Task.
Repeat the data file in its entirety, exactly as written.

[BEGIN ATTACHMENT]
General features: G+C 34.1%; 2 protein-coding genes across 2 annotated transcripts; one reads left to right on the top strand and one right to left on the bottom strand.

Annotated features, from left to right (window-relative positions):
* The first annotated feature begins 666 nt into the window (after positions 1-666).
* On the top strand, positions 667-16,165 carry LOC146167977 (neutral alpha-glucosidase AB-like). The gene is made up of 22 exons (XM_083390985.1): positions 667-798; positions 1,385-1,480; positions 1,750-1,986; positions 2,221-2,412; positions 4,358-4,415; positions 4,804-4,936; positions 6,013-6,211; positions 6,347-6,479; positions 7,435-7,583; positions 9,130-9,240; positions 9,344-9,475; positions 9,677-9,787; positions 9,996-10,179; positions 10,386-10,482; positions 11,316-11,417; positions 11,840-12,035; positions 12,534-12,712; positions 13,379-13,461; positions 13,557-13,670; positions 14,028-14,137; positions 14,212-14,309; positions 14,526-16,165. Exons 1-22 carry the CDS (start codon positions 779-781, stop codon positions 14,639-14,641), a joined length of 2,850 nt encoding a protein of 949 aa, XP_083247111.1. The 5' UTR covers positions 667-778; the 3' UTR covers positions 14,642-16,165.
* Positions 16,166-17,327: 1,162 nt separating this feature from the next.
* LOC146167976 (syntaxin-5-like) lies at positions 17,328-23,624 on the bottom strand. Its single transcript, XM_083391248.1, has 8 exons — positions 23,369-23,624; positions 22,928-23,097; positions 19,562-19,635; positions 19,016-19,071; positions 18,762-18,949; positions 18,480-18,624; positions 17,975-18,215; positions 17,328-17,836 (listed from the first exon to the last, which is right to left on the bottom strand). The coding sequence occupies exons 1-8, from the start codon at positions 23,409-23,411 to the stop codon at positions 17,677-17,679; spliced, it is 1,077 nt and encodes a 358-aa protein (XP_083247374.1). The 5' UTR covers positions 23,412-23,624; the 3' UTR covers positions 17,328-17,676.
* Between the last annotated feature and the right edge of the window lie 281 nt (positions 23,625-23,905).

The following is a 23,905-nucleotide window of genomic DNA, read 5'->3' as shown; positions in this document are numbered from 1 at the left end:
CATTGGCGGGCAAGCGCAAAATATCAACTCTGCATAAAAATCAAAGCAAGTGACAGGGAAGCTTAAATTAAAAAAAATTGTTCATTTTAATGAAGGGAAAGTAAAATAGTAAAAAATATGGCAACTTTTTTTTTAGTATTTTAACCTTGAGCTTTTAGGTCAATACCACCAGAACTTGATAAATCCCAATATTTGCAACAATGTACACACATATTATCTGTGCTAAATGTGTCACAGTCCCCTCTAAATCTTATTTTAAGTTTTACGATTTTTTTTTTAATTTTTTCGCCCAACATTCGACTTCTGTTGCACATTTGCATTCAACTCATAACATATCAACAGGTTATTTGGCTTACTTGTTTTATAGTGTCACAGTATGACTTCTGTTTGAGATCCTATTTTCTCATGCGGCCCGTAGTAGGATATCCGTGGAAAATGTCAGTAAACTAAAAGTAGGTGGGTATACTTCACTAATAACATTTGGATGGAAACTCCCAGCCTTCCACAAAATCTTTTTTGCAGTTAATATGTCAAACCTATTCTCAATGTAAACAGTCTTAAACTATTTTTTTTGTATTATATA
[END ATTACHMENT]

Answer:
General features: G+C 34.1%; 2 protein-coding genes across 2 annotated transcripts; one reads left to right on the top strand and one right to left on the bottom strand.

Annotated features, from left to right (window-relative positions):
* The first annotated feature begins 666 nt into the window (after positions 1-666).
* On the top strand, positions 667-16,165 carry LOC146167977 (neutral alpha-glucosidase AB-like). The gene is made up of 22 exons (XM_083390985.1): positions 667-798; positions 1,385-1,480; positions 1,750-1,986; positions 2,221-2,412; positions 4,358-4,415; positions 4,804-4,936; positions 6,013-6,211; positions 6,347-6,479; positions 7,435-7,583; positions 9,130-9,240; positions 9,344-9,475; positions 9,677-9,787; positions 9,996-10,179; positions 10,386-10,482; positions 11,316-11,417; positions 11,840-12,035; positions 12,534-12,712; positions 13,379-13,461; positions 13,557-13,670; positions 14,028-14,137; positions 14,212-14,309; positions 14,526-16,165. Exons 1-22 carry the CDS (start codon positions 779-781, stop codon positions 14,639-14,641), a joined length of 2,850 nt encoding a protein of 949 aa, XP_083247111.1. The 5' UTR covers positions 667-778; the 3' UTR covers positions 14,642-16,165.
* Positions 16,166-17,327: 1,162 nt separating this feature from the next.
* LOC146167976 (syntaxin-5-like) lies at positions 17,328-23,624 on the bottom strand. Its single transcript, XM_083391248.1, has 8 exons — positions 23,369-23,624; positions 22,928-23,097; positions 19,562-19,635; positions 19,016-19,071; positions 18,762-18,949; positions 18,480-18,624; positions 17,975-18,215; positions 17,328-17,836 (listed from the first exon to the last, which is right to left on the bottom strand). The coding sequence occupies exons 1-8, from the start codon at positions 23,409-23,411 to the stop codon at positions 17,677-17,679; spliced, it is 1,077 nt and encodes a 358-aa protein (XP_083247374.1). The 5' UTR covers positions 23,412-23,624; the 3' UTR covers positions 17,328-17,676.
* Between the last annotated feature and the right edge of the window lie 281 nt (positions 23,625-23,905).

The following is a 23,905-nucleotide window of genomic DNA, read 5'->3' as shown; positions in this document are numbered from 1 at the left end:
CATTGGCGGGCAAGCGCAAAATATCAACTCTGCATAAAAATCAAAGCAAGTGACAGGGAAGCTTAAATTAAAAAAAATTGTTCATTTTAATGAAGGGAAAGTAAAATAGTAAAAAATATGGCAACTTTTTTTTTAGTATTTTAACCTTGAGCTTTTAGGTCAATACCACCAGAACTTGATAAATCCCAATATTTGCAACAATGTACACACATATTATCTGTGCTAAATGTGTCACAGTCCCCTCTAAATCTTATTTTAAGTTTTACGATTTTTTTTTTAATTTTTTCGCCCAACATTCGACTTCTGTTGCACATTTGCATTCAACTCATAACATATCAACAGGTTATTTGGCTTACTTGTTTTATAGTGTCACAGTATGACTTCTGTTTGAGATCCTATTTTCTCATGCGGCCCGTAGTAGGATATCCGTGGAAAATGTCAGTAAACTAAAAGTAGGTGGGTATACTTCACTAATAACATTTGGATGGAAACTCCCAGCCTTCCACAAAATCTTTTTTGCAGTTAATATGTCAAACCTATTCTCAATGTAAACAGTCTTAAACTATTTTTTTTGTATTATATA